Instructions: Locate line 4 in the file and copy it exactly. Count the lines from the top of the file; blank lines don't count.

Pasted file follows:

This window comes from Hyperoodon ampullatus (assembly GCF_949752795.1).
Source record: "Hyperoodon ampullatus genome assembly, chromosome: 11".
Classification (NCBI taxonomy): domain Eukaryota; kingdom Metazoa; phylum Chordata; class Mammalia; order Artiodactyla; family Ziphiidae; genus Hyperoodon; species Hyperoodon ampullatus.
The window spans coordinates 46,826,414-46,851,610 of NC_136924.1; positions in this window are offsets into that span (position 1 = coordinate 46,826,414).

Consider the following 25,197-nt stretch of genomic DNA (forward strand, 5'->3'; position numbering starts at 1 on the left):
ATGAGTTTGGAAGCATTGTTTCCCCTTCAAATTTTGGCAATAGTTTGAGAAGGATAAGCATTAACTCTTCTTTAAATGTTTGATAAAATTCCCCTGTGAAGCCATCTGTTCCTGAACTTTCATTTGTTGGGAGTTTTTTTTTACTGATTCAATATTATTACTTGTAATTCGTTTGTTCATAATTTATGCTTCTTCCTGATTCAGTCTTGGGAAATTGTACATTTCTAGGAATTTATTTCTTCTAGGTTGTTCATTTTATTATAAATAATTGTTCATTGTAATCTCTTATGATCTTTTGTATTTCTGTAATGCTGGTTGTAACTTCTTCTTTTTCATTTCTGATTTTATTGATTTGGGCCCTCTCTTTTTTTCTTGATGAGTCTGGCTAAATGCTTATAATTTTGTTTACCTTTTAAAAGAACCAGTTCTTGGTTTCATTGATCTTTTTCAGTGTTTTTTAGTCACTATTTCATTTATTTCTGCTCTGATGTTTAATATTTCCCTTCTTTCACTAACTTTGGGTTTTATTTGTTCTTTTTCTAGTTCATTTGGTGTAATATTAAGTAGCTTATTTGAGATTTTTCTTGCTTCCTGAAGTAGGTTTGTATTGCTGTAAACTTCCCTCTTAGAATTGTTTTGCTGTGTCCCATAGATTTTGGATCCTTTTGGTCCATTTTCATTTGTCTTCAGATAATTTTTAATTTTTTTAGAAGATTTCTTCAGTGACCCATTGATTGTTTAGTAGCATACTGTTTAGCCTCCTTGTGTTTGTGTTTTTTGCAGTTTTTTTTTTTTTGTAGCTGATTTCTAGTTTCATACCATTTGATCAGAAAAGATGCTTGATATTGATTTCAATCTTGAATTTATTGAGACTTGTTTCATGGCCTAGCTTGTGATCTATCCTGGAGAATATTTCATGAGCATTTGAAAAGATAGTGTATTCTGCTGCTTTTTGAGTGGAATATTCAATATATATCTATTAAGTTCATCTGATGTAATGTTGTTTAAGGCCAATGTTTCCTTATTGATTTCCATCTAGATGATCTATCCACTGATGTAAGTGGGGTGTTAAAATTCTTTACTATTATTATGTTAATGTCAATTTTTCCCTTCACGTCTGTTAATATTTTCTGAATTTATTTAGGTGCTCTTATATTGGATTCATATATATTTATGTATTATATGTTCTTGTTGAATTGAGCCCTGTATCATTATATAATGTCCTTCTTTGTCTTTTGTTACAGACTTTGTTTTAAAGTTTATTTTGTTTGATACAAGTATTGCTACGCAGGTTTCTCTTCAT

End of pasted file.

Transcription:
The window spans coordinates 46,826,414-46,851,610 of NC_136924.1; positions in this window are offsets into that span (position 1 = coordinate 46,826,414).